The Importance Of Listening

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From time to time in our lives we have all been clients of one service or another. We might be clients of a solicitor, or of an insurance agent. We might be clients of an advice service, for example, because we are in debt or because of relationship difficulties. Most of us have had the experience of being clients of a doctor, although we are then called patients.
A service user might feel shy, nervous, hurt, angry, worthless, or insulted. As a service user, we would like to have felt: confident, assertive, valued, respected. No one is ever at their best when they need assistance of some sort, or when they are feeling low. In this position we enter a power relationship, where one person has something to give which we need, whether that be
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This quality or skill of being able to listen is the basis for much else that service users value. It makes them feel that they are valued, that their viewpoint has merit. It is the starting point for an approach to practice based on ‘co-production’ – the social worker working with the service user to find out what will help – the basis for all good practice. When they talk of social workers listening, service users also emphasise the sense of not being judged. The social worker is both well informed and anti-discriminatory. Listening is much more than a passive quality. It is the starting point for an empowering approach to practice. Also If people are listened to and recognised for their positive qualities and abilities, they may also be in a position to make decisions for themselves. If advisers or doctors respect people, they are more likely to work in a way that does not take away their right to self-determination. They are likely to work in partnership and in ways that empower …show more content…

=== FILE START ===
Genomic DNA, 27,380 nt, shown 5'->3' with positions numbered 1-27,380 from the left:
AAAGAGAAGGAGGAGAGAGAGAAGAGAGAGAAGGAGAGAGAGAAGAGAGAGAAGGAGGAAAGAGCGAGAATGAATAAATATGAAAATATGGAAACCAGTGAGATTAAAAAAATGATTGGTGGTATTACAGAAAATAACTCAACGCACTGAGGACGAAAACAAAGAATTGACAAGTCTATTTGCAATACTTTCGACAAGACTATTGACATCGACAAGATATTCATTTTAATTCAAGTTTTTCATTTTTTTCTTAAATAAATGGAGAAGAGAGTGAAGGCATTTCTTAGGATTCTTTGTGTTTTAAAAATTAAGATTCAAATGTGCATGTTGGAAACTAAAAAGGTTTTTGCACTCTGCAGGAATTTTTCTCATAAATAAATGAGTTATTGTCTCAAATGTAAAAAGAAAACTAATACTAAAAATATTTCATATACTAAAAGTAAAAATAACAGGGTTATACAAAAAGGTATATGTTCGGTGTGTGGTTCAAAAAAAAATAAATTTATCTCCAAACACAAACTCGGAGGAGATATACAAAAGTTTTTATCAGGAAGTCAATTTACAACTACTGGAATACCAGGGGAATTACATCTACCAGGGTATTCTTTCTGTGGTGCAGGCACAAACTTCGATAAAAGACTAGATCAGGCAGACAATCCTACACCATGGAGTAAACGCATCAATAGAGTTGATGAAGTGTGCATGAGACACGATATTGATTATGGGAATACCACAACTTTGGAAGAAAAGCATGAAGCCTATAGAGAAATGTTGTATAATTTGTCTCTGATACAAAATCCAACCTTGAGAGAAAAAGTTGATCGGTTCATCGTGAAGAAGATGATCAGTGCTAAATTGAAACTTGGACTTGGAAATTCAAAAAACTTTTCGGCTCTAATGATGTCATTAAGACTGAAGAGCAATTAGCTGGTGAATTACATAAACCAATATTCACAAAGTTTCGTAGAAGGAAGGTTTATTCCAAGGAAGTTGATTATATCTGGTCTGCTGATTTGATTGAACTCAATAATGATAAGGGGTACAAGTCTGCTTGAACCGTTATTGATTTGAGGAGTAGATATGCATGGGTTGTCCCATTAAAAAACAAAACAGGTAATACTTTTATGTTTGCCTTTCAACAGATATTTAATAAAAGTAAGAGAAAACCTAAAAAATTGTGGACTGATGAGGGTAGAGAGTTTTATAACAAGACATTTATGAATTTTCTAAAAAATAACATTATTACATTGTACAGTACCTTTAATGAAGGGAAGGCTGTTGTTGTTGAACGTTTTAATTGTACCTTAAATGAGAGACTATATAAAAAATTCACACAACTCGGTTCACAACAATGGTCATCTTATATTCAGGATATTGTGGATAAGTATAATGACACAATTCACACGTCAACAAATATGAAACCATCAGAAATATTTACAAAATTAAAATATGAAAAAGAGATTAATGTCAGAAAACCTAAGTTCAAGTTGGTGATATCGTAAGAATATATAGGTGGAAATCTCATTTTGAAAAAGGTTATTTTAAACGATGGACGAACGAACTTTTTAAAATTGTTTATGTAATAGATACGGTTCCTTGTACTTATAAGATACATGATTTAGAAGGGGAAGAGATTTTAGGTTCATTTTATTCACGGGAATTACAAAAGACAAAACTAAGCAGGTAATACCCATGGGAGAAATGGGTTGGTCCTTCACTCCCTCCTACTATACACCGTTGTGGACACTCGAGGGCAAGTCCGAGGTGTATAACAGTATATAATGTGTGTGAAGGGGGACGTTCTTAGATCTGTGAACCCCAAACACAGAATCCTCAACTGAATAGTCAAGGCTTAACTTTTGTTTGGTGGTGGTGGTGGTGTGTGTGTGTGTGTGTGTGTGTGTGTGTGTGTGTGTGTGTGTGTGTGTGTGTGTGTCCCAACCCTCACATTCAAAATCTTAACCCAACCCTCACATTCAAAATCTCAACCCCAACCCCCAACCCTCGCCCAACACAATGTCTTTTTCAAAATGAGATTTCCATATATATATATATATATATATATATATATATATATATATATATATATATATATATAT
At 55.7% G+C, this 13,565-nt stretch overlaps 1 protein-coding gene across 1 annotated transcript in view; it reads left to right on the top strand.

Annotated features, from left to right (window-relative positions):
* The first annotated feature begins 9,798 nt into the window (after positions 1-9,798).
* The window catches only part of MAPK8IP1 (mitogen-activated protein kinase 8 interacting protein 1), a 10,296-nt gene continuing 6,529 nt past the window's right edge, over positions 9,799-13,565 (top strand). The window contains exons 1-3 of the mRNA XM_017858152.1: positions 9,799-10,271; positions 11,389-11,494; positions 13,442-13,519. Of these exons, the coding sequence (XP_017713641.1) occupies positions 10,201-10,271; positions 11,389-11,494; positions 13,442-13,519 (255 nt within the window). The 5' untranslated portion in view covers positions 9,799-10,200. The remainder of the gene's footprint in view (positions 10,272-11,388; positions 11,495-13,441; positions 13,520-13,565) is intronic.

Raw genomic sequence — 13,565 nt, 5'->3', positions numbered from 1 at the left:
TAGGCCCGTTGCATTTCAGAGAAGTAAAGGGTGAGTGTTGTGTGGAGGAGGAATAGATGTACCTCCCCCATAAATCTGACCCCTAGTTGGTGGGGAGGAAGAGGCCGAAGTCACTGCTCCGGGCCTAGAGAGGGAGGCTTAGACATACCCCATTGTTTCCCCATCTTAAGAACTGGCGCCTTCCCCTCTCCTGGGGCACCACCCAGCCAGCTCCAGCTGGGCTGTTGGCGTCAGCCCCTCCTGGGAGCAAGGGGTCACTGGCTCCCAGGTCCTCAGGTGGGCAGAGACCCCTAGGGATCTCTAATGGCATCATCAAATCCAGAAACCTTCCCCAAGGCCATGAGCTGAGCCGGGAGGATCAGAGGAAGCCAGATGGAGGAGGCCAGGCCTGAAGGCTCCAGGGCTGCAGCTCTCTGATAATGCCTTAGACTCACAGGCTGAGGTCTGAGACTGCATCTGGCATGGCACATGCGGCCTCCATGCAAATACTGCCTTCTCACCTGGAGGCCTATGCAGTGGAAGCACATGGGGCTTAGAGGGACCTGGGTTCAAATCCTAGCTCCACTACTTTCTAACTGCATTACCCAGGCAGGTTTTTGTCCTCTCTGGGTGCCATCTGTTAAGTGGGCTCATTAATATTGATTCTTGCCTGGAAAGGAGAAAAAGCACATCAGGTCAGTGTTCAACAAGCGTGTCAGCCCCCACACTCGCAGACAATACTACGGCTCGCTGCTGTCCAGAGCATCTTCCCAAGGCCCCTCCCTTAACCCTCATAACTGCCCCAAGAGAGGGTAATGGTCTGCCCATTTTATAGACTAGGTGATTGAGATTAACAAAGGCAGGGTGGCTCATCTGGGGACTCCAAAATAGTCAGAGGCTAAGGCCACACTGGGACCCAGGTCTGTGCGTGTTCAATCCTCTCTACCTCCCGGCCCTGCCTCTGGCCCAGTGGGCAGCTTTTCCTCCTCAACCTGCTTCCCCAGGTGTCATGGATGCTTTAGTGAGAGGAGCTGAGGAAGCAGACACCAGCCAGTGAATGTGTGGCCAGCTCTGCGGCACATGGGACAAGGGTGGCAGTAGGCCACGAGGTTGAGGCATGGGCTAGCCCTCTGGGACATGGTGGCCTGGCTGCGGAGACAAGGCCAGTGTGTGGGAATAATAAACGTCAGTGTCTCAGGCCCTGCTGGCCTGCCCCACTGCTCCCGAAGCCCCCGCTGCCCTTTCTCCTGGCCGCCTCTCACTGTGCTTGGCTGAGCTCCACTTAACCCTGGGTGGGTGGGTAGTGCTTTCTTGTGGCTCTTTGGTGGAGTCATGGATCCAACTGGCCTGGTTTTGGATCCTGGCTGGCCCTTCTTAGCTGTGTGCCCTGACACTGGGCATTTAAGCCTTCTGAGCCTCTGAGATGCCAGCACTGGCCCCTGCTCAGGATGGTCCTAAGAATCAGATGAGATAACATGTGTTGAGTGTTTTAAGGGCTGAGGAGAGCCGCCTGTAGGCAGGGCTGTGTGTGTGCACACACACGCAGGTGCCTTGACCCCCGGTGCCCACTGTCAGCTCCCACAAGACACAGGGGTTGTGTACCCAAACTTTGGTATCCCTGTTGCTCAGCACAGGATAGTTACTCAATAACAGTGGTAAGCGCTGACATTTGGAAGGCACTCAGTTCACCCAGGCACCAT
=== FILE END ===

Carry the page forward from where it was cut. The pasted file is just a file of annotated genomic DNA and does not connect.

It is seen as the crucial starting point for getting help and support on equal terms; for working with rather than on people. Service users talk of relationships based on warmth, empathy reliability and respect. It is the antithesis of form-filling approaches to assessment, which reduce the contact between service users and practitioners to a formulaic and bureaucratic contact. It is not surprising that service users sometimes talk of social work practitioners as ‘friends’, not because they confuse the professional relationship they have with them with an informal one, but because they associate it with all the best qualities they hope for from a trusted

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